More U.S. business travelers are expected to hit the road in 2014 and they'll be spending more for airfares, hotel rooms and car rentals, according to a report by the Global Business Travel Association released Wednesday.
U.S. business travel spending is expected to rise 6.6 percent to $289.8 billion this year. A main driver is an anticipated more than 12 percent jump in spending on trips overseas to $36.7 billion as the eurozone recovers — a significant rebound after just 1.8 percent growth in 2013 and 0.8 percent in 2012.
The number of total business trips taken is only expected to be up less than 2 percent to 461 million; the main reason for the larger bump in dollars spent is that lodging, car rental and airline ticket prices are rising at a faster rate.
Travel spending in 2013 climbed 3.8 percent to $272 billion, though total trips taken dipped 0.3 percent, partly due to the government shutdown. Wednesday's forecast is slightly higher than one GBTA provided in October, which called for 2014 spending of $288.8 billion and the number of trips to hit 459.2 million.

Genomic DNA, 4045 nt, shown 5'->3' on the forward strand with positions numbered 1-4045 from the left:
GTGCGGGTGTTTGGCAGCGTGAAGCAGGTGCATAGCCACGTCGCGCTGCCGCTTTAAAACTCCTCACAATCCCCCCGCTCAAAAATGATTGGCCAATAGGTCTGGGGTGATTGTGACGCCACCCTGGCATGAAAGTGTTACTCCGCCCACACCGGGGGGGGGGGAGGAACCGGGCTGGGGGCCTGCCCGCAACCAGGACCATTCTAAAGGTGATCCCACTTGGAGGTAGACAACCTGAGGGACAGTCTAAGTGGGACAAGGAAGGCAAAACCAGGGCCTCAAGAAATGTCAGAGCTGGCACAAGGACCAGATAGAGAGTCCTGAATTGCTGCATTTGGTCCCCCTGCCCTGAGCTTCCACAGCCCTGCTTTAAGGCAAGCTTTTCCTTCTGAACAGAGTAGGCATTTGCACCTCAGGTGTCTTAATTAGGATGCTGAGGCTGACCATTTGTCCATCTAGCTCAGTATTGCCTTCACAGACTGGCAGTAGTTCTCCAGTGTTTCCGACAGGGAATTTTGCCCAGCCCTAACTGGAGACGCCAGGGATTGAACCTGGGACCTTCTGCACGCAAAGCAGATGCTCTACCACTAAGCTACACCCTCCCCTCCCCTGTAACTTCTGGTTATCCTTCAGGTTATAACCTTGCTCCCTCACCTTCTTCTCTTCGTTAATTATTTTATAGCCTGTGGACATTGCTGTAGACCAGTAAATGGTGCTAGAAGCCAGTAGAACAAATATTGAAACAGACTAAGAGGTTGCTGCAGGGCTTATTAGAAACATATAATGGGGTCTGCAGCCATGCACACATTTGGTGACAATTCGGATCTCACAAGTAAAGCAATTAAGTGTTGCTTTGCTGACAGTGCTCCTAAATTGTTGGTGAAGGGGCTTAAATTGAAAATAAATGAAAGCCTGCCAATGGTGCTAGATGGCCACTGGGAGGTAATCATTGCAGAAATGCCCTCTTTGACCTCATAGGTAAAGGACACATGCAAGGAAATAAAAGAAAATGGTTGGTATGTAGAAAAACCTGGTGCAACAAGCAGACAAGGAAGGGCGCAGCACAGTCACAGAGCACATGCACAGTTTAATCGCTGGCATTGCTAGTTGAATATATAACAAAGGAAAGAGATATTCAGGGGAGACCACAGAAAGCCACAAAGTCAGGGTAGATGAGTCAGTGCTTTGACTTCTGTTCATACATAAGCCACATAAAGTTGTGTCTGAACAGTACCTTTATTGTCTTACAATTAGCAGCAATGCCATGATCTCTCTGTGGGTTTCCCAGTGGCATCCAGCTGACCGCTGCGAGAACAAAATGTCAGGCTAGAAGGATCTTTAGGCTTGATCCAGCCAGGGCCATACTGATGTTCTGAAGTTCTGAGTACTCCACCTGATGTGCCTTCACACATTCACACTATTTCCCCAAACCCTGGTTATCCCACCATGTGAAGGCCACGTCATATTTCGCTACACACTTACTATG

Group travel spending is expected to rise more than 6 percent to $124.5 billion, which GBTA Chief Operating Officer Michael W. McCormick said marks the healthiest growth outlook for meetings activity since 2011.
"Meetings are typically larger investments that require advance planning, and companies only make these decisions when they have confidence in the longer-term outlook for the economy," he noted in the report.